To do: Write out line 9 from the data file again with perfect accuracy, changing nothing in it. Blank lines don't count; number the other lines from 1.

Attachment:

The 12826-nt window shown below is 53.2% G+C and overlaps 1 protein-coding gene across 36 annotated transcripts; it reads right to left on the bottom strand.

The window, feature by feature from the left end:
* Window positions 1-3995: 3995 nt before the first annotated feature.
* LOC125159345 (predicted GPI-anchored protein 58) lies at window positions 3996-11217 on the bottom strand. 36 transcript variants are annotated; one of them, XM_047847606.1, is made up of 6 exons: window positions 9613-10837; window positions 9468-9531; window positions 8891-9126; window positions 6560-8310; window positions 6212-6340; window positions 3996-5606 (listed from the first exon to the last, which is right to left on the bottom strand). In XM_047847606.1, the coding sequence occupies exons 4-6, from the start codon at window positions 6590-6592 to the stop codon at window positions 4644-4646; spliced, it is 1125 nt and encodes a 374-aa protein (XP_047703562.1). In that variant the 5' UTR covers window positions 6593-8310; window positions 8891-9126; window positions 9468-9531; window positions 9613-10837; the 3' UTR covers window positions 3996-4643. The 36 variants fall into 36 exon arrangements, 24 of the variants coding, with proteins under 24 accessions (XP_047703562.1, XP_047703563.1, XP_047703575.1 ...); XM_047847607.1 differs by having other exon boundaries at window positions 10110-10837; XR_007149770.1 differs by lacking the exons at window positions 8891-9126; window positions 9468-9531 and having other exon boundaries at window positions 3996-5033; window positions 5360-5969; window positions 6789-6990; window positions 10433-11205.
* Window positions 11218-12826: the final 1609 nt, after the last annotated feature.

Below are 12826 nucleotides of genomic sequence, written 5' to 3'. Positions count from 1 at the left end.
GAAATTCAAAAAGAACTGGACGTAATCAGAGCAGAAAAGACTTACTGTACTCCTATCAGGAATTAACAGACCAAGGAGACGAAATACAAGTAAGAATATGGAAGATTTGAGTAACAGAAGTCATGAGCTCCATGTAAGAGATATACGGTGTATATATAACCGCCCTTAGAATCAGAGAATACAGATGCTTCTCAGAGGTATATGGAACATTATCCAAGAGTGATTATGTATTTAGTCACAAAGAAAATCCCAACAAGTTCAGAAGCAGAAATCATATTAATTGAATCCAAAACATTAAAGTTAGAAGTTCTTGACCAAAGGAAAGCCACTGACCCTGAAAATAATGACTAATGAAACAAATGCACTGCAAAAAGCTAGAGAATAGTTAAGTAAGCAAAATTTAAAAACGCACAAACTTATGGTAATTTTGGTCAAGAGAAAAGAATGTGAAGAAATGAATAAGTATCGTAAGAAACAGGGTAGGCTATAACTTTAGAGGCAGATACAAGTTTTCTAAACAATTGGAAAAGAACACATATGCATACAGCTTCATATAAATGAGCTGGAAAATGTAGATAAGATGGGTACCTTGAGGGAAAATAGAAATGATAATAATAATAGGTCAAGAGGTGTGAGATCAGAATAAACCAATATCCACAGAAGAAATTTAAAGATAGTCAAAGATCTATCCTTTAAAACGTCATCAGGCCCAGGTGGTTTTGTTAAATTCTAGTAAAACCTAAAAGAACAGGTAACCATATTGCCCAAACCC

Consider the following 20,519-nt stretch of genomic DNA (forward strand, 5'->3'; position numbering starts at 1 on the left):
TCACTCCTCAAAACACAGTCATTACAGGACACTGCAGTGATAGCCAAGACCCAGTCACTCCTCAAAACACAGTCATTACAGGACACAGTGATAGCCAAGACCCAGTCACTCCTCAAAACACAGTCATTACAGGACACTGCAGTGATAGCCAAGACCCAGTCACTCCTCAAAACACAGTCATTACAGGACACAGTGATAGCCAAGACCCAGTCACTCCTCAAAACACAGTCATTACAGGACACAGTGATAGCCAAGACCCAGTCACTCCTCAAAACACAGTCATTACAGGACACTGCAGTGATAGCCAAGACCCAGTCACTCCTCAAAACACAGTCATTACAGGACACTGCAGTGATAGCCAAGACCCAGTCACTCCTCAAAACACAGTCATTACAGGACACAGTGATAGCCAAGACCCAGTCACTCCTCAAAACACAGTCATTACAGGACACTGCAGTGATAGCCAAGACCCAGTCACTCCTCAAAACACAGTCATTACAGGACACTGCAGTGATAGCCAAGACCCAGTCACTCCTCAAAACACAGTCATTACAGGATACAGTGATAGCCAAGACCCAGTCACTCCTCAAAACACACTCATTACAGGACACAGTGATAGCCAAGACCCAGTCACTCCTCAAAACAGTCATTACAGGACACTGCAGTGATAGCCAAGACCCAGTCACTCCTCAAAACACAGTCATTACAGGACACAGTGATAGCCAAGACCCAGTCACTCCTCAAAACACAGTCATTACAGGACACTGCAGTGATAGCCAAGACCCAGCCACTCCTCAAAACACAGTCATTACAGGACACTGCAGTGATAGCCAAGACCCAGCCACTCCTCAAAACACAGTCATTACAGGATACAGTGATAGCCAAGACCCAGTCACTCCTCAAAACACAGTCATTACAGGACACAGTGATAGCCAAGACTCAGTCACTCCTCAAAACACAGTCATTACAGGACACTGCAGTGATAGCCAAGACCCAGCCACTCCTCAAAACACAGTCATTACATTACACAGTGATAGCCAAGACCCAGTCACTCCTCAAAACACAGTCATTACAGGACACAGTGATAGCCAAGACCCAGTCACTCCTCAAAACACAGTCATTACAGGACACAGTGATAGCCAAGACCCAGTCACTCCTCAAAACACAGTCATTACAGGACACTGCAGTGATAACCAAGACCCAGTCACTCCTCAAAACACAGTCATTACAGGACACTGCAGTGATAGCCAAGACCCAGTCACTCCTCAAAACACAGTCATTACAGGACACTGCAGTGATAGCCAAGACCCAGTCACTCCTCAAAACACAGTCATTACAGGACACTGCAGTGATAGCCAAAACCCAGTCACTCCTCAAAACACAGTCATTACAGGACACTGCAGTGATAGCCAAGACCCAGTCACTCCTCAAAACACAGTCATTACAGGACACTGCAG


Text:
TCACTCCTCAAAACACAGTCATTACAGGACACTGCAGTGATAGCCAAGACCCAGTCACTCCTCAAAACACAGTCATTACAGGACACAGTGATAGCCAAGACCCAGTCACTCCTCAAAACACAGTCATTACAGGACACTGCAGTGATAGCCAAGACCCAGTCACTCCTCAAAACACAGTCATTACAGGACACAGTGATAGCCAAGACCCAGTCACTCCTCAAAACACAGTCATTACAGGACACAGTGATAGCCAAGACCCAGTCACTCCTCAAAACACAGTCATTACAGGACACTGCAGTGATAGCCAAGACCCAGTCACTCCTCAAAACACAGTCATTACAGGACACTGCAGTGATAGCCAAGACCCAGTCACTCCTCAAAACACAGTCATTACAGGACACAGTGATAGCCAAGACCCAGTCACTCCTCAAAACACAGTCATTACAGGACACTGCAGTGATAGCCAAGACCCAGTCACTCCTCAAAACACAGTCATTACAGGACACTGCAGTGATAGCCAAGACCCAGTCACTCCTCAAAACACAGTCATTACAGGATACAGTGATAGCCAAGACCCAGTCACTCCTCAAAACACACTCATTACAGGACACAGTGATAGCCAAGACCCAGTCACTCCTCAAAACAGTCATTACAGGACACTGCAGTGATAGCCAAGACCCAGTCACTCCTCAAAACACAGTCATTACAGGACACAGTGATAGCCAAGACCCAGTCACTCCTCAAAACACAGTCATTACAGGACACTGCAGTGATAGCCAAGACCCAGCCACTCCTCAAAACACAGTCATTACAGGACACTGCAGTGATAGCCAAGACCCAGCCACTCCTCAAAACACAGTCATTACAGGATACAGTGATAGCCAAGACCCAGTCACTCCTCAAAACACAGTCATTACAGGACACAGTGATAGCCAAGACTCAGTCACTCCTCAAAACACAGTCATTACAGGACACTGCAGTGATAGCCAAGACCCAGCCACTCCTCAAAACACAGTCATTACATTACACAGTGATAGCCAAGACCCAGTCACTCCTCAAAACACAGTCATTACAGGACACAGTGATAGCCAAGACCCAGTCACTCCTCAAAACACAGTCATTACAGGACACAGTGATAGCCAAGACCCAGTCACTCCTCAAAACACAGTCATTACAGGACACTGCAGTGATAACCAAGACCCAGTCACTCCTCAAAACACAGTCATTACAGGACACTGCAGTGATAGCCAAGACCCAGTCACTCCTCAAAACACAGTCATTACAGGACACTGCAGTGATAGCCAAGACCCAGTCACTCCTCAAAACACAGTCATTACAGGACACTGCAGTGATAGCCAAAACCCAGTCACTCCTCAAAACACAGTCATTACAGGACACTGCAGTGATAGCCAAGACCCAGTCACTCCTCAAAACACAGTCATTACAGGACACTGCAG